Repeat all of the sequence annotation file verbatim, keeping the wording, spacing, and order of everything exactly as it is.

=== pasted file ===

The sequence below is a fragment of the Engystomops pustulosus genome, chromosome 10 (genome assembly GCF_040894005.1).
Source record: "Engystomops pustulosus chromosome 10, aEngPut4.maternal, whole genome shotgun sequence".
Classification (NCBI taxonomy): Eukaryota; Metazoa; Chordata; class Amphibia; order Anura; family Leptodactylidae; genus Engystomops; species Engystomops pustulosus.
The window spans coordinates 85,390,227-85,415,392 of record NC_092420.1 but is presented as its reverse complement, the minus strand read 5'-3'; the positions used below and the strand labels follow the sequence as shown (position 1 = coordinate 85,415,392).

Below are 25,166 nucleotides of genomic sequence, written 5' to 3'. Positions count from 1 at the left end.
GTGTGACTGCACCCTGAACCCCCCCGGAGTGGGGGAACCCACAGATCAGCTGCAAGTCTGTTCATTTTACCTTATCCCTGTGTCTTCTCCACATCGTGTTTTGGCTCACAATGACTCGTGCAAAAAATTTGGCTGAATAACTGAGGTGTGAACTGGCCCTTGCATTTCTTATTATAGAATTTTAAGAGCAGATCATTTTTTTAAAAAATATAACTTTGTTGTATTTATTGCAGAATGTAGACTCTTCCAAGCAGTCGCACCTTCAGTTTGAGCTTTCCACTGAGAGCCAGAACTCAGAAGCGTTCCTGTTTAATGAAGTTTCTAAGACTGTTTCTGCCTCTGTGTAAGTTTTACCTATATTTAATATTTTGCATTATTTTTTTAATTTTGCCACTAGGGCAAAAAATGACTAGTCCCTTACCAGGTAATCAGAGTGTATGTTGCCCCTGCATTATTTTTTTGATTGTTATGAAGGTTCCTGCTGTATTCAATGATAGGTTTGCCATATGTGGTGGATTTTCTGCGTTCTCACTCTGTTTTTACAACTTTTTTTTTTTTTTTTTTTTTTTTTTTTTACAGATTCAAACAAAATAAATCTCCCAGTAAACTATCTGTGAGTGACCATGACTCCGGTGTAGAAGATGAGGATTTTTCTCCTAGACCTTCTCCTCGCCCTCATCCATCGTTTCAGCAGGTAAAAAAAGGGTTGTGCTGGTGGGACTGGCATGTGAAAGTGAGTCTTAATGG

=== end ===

The sequence below is a fragment of the Engystomops pustulosus genome, chromosome 10 (genome assembly GCF_040894005.1).
Source record: "Engystomops pustulosus chromosome 10, aEngPut4.maternal, whole genome shotgun sequence".
Classification (NCBI taxonomy): Eukaryota; Metazoa; Chordata; class Amphibia; order Anura; family Leptodactylidae; genus Engystomops; species Engystomops pustulosus.
The window spans coordinates 85,390,227-85,415,392 of record NC_092420.1 but is presented as its reverse complement, the minus strand read 5'-3'; the positions used below and the strand labels follow the sequence as shown (position 1 = coordinate 85,415,392).

Below are 25,166 nucleotides of genomic sequence, written 5' to 3'. Positions count from 1 at the left end.
GTGTGACTGCACCCTGAACCCCCCCGGAGTGGGGGAACCCACAGATCAGCTGCAAGTCTGTTCATTTTACCTTATCCCTGTGTCTTCTCCACATCGTGTTTTGGCTCACAATGACTCGTGCAAAAAATTTGGCTGAATAACTGAGGTGTGAACTGGCCCTTGCATTTCTTATTATAGAATTTTAAGAGCAGATCATTTTTTTAAAAAATATAACTTTGTTGTATTTATTGCAGAATGTAGACTCTTCCAAGCAGTCGCACCTTCAGTTTGAGCTTTCCACTGAGAGCCAGAACTCAGAAGCGTTCCTGTTTAATGAAGTTTCTAAGACTGTTTCTGCCTCTGTGTAAGTTTTACCTATATTTAATATTTTGCATTATTTTTTTAATTTTGCCACTAGGGCAAAAAATGACTAGTCCCTTACCAGGTAATCAGAGTGTATGTTGCCCCTGCATTATTTTTTTGATTGTTATGAAGGTTCCTGCTGTATTCAATGATAGGTTTGCCATATGTGGTGGATTTTCTGCGTTCTCACTCTGTTTTTACAACTTTTTTTTTTTTTTTTTTTTTTTTTTTTTACAGATTCAAACAAAATAAATCTCCCAGTAAACTATCTGTGAGTGACCATGACTCCGGTGTAGAAGATGAGGATTTTTCTCCTAGACCTTCTCCTCGCCCTCATCCATCGTTTCAGCAGGTAAAAAAAGGGTTGTGCTGGTGGGACTGGCATGTGAAAGTGAGTCTTAATGG